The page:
This CARES Alert #9 focuses on new Safe Harbor guidance for applicants of PPP loans under $2 Million. For these applicants, this guidance protects them from uncertainty about their “good faith certification” of the “necessity” for their PPP loan/grant.
Background: To explain key relief for 501(c)(3) nonprofits and small businesses in the $2 Trillion CARES Act (complete text) and subsequent funding laws, we published our CARES Alert #1 (Help for Small Businesses & 501(c)(3)s via the PPP); CARES Alert #2 (Get Ready to Apply); CARES Alert #3 (PPP vs EIDL), CARES Alert #4 (Treasury Guidance), CARES Alert #5 (SBA’s Interim Final Rule), CARES Alert #6 (IFR on Affiliation & Religious Nonprofits); CARES Alert #7 (FBO Guidance), and CARES Alert #8 (Unemployment Benefits, including FBOs).
To date, over $650 Billion has been allocated for small entities – small businesses and 501(c)(3)s, including Faith-Based Organizations (FBOs) – with no more than 500 employees. The funding is delivered via two loan/grant programs managed by the Small Business Administration (SBA) – Paycheck Protection Program (PPP) and Economic Injury Disaster Loan (EIDL) – with the vast majority via the PPP. To govern these programs, the SBA, in connection with the Treasury, has issued several rounds of rules and advice, some of which has been ambiguous or conflicting.
This CARES Act Alert #9 focuses on the new Safe Harbor guidance for PPP loans.
With the May 14 deadline for returning improperly certified PPP funds looming large, SBA/Treasury just clarified their treatment of the “certification of necessity” issue in their new FAQ #46, added today to their rolling list of Frequently Asked Questions (PPP-FAQs). Earlier, in FAQ #31, they had provided a safe harbor period until May 7 for applicants to return improperly certified funds without penalty. In FAQ #43, they extended the safe harbor period to May 14.
Now, in FAQ #46 of the PPP-FAQs, they clarify what is meant on the PPP application when “all borrowers must certify in good faith that “[c]urrent economic uncertainty makes this loan request necessary to support the ongoing operations of the Applicant.”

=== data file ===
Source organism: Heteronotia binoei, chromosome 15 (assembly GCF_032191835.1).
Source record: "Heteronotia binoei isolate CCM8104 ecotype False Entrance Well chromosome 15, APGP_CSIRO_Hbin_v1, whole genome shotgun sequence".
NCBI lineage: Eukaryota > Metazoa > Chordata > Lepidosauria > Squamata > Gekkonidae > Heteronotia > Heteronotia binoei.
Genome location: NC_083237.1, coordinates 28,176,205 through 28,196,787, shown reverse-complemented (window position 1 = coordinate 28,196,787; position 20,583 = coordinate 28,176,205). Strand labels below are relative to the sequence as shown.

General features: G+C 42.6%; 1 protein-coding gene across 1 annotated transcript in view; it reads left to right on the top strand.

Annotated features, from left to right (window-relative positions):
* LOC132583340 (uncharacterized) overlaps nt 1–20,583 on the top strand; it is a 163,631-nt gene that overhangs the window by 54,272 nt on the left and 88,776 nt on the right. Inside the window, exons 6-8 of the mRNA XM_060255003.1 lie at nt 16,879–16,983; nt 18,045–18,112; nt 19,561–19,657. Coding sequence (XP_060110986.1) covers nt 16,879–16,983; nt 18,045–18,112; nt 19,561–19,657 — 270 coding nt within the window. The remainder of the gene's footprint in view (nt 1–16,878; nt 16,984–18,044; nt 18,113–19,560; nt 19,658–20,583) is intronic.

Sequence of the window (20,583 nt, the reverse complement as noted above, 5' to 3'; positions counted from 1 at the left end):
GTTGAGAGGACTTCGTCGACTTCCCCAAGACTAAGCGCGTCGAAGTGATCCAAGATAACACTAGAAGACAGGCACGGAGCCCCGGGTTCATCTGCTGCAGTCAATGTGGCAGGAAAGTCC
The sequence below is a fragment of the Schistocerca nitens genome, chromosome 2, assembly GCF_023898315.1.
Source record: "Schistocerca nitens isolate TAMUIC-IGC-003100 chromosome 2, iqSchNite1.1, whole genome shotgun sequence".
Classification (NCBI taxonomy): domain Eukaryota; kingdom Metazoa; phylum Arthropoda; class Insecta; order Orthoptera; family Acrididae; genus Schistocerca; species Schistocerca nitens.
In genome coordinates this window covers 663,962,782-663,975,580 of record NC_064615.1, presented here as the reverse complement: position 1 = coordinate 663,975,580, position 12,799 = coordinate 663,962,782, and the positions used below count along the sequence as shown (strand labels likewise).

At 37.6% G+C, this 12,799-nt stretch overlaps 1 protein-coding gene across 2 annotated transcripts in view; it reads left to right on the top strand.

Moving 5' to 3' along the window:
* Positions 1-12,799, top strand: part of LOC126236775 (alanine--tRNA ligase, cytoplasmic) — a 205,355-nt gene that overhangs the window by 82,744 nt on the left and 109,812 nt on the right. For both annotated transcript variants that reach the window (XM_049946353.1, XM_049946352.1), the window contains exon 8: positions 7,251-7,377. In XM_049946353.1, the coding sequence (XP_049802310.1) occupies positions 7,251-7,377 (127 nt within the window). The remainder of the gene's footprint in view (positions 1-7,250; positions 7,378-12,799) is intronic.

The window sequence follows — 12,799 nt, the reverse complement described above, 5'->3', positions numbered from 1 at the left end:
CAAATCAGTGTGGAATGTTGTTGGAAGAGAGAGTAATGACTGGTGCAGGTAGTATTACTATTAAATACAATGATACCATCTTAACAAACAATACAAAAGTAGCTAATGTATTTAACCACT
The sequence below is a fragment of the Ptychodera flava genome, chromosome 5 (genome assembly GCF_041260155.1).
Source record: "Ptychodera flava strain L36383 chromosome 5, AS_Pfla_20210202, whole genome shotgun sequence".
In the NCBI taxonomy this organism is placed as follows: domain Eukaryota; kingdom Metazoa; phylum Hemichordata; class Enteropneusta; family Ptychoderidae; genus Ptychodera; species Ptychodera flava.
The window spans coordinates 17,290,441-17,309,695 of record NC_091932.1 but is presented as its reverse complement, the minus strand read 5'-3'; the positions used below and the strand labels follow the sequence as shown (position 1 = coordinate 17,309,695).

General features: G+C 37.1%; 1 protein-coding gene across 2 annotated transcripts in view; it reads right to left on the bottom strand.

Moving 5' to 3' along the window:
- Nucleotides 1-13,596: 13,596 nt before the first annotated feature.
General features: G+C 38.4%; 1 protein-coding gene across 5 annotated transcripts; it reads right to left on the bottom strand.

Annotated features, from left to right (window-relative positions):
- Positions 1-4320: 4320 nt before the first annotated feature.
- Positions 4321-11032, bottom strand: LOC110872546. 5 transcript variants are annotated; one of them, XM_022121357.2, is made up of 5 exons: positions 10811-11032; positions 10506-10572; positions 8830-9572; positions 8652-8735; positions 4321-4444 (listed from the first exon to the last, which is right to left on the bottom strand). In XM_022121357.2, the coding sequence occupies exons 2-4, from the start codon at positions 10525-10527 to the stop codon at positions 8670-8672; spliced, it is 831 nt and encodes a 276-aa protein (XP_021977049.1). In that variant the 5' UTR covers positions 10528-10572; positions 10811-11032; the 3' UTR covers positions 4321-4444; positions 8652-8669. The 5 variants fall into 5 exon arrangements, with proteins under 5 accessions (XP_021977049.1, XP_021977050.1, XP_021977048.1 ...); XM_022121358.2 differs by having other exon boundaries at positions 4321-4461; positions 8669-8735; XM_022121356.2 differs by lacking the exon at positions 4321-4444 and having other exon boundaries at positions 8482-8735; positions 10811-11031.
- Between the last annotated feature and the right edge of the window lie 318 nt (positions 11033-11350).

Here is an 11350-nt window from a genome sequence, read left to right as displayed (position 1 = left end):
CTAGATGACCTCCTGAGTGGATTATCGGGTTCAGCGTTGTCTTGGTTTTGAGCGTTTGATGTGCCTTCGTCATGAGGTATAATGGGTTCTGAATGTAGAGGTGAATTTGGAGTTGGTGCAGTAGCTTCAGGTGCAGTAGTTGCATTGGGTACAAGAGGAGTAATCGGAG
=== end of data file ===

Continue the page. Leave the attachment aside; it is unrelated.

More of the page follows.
It has been a difficult several weeks for businesses and nonprofits waiting for clarity. When they certified the necessity of their loans at the time they submitted their applications, were their certifications made in good faith? Much confusion has swirled around what after-the-fact guidance SBA/Treasury might issue about how to determine necessity. Applicants have been left wondering if they should use their PPP funds or if they should return them.
Today, just one day from the May 14 deadline, we finally have guidance. FAQ #46 provides an automatic safe harbor for all loans under $2 million. These borrowers are deemed to have properly certified the necessity for their loans. They are protected.
FAQ #46 explains: “SBA has determined that this safe harbor is appropriate because borrowers with loans below this [$2 million] threshold are generally less likely to have had access to adequate sources of liquidity in the current economic environment than borrowers that obtained larger loans. This safe harbor will also promote economic certainty as PPP borrowers with more limited resources endeavor to retain and rehire employees.”
As for “borrowers with loans greater than $2 million that do not satisfy this safe harbor,” the FAQ says they “may still have an adequate basis for making the required good-faith certification, based on their individual circumstances in light of the language of the certification and SBA guidance.” The FAQ then outlines a process for SBA review. If such a review results in a finding of no justification, the applicant must return the funds, “but SBA will not pursue administrative enforcement or referrals to other agencies” based on the certification of necessity issue.
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Our CARES Act Team is available to help you navigate these difficult issues, including the unique issues faced by nonprofits, religious organizations, and churches. For assistance, please contact one of our attorneys: Nancy LeSourd, Matthew Szymanski, Scott Ward, or Derek Gaubatz. Our CARES Act Team also includes our non-attorney consultant Phil Eskeland. Mr. Szymanski and Mr. Eskeland bring experience from their past service, respectively, as the chief of staff and the deputy chief of staff of the Small Business Committee of the U.S. House of Representatives, including during the legislative response to 9/11. More Alerts to follow.